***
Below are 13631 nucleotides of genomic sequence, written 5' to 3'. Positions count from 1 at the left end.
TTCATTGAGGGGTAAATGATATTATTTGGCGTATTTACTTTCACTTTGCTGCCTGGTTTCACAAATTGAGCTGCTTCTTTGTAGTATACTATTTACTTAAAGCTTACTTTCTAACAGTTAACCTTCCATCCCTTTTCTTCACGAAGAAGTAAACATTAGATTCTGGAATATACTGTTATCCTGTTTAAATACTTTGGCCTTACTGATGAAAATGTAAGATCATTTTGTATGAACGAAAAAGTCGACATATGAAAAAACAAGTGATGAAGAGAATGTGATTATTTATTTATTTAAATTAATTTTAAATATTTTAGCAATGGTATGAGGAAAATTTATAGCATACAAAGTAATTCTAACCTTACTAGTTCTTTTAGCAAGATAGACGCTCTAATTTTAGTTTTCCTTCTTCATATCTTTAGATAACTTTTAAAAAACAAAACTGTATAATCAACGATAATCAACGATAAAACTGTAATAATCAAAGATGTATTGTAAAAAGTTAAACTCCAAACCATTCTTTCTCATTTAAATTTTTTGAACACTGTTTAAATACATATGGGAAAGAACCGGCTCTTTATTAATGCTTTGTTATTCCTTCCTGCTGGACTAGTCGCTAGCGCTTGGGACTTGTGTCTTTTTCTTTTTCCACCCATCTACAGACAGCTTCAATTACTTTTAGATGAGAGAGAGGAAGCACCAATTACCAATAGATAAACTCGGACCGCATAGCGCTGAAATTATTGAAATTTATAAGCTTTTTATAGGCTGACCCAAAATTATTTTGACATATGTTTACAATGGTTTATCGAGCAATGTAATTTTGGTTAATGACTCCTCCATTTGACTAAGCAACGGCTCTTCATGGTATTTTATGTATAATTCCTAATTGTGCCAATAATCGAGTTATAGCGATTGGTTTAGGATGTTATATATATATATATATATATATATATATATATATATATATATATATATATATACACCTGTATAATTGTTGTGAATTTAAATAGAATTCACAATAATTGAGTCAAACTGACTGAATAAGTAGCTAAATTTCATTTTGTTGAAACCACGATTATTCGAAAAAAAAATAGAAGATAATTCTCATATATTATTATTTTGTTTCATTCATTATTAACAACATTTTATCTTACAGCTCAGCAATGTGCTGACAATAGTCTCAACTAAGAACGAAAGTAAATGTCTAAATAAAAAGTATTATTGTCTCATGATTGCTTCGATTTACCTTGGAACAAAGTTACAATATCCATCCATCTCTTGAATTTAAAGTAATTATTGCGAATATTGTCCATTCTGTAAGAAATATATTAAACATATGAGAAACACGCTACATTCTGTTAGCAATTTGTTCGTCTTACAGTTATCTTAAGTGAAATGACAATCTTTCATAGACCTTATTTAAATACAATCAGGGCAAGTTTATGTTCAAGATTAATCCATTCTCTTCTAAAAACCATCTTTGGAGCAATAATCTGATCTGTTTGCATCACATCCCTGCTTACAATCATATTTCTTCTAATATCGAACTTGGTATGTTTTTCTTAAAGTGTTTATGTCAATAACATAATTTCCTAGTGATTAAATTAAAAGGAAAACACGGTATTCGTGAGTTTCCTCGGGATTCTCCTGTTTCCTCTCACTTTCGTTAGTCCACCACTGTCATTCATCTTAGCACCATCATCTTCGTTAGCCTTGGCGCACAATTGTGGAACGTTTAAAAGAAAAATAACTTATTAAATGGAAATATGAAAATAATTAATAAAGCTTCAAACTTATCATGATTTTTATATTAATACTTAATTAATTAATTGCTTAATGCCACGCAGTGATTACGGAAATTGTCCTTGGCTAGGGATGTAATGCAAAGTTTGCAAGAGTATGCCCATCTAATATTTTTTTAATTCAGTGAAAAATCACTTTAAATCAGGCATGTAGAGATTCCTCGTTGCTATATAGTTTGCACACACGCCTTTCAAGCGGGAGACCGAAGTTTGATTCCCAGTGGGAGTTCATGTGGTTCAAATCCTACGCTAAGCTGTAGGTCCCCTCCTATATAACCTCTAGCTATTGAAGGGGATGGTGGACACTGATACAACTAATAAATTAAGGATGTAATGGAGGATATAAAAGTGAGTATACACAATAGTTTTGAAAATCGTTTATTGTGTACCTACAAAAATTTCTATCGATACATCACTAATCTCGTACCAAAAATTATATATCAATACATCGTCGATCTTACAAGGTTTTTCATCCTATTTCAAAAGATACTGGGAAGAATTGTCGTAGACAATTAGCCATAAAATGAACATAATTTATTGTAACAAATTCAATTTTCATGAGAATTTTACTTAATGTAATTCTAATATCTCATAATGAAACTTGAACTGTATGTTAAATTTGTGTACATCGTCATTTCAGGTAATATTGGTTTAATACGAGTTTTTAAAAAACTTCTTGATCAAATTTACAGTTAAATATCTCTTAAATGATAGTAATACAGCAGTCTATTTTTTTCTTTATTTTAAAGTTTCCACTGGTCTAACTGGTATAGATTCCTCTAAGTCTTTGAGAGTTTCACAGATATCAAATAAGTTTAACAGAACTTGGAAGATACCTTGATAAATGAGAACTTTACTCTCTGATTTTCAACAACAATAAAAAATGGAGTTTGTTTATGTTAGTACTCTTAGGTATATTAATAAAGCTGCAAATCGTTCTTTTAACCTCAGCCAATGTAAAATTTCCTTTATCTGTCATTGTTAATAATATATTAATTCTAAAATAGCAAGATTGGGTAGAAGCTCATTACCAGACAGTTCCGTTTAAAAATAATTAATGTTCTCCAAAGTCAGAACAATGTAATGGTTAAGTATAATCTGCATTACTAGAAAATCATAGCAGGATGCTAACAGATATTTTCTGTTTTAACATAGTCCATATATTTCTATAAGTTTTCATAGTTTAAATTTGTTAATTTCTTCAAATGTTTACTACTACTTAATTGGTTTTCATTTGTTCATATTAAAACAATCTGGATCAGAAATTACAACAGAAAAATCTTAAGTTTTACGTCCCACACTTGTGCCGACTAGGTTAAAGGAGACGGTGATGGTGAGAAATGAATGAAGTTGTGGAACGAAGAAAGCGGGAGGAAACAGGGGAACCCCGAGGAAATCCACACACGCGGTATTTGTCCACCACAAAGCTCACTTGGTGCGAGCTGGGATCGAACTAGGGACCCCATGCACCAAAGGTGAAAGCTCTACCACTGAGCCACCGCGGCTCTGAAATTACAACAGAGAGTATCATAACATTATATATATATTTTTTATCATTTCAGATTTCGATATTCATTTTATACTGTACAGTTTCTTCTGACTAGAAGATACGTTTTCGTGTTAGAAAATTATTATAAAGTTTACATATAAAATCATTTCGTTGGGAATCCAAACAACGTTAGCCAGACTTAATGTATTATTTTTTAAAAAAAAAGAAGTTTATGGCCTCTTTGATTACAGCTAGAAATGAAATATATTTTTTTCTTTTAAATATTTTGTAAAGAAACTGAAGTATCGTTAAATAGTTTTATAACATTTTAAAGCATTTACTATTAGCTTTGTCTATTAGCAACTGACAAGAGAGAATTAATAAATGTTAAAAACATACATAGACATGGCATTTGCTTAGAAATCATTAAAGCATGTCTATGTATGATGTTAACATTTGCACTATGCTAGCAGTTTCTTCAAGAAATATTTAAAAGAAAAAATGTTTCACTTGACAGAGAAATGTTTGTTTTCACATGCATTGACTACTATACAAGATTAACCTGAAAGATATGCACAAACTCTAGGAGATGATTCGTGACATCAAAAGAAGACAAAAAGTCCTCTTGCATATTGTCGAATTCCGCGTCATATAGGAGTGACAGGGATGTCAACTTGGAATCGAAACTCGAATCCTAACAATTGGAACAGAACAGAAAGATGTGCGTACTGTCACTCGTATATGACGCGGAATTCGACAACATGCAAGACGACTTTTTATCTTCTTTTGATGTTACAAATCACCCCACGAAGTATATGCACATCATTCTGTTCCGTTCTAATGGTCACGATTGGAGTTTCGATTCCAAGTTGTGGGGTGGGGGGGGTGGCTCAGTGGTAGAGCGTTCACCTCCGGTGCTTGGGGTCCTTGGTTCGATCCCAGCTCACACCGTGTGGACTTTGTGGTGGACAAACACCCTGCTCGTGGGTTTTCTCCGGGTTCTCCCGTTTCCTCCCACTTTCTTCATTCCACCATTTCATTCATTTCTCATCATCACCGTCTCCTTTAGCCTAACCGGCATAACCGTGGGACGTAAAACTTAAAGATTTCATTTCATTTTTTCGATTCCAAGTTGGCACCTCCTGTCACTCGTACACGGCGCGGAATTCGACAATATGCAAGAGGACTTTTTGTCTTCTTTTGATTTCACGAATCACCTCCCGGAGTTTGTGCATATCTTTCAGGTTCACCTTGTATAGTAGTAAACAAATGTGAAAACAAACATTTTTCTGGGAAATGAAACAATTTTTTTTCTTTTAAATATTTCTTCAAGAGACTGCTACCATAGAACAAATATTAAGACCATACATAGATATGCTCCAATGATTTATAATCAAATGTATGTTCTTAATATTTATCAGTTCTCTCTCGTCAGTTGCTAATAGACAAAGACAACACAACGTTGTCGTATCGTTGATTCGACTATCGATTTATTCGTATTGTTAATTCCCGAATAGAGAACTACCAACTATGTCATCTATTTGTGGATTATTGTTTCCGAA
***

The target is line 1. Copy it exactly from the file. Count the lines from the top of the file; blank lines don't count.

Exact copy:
Below are 13631 nucleotides of genomic sequence, written 5' to 3'. Positions count from 1 at the left end.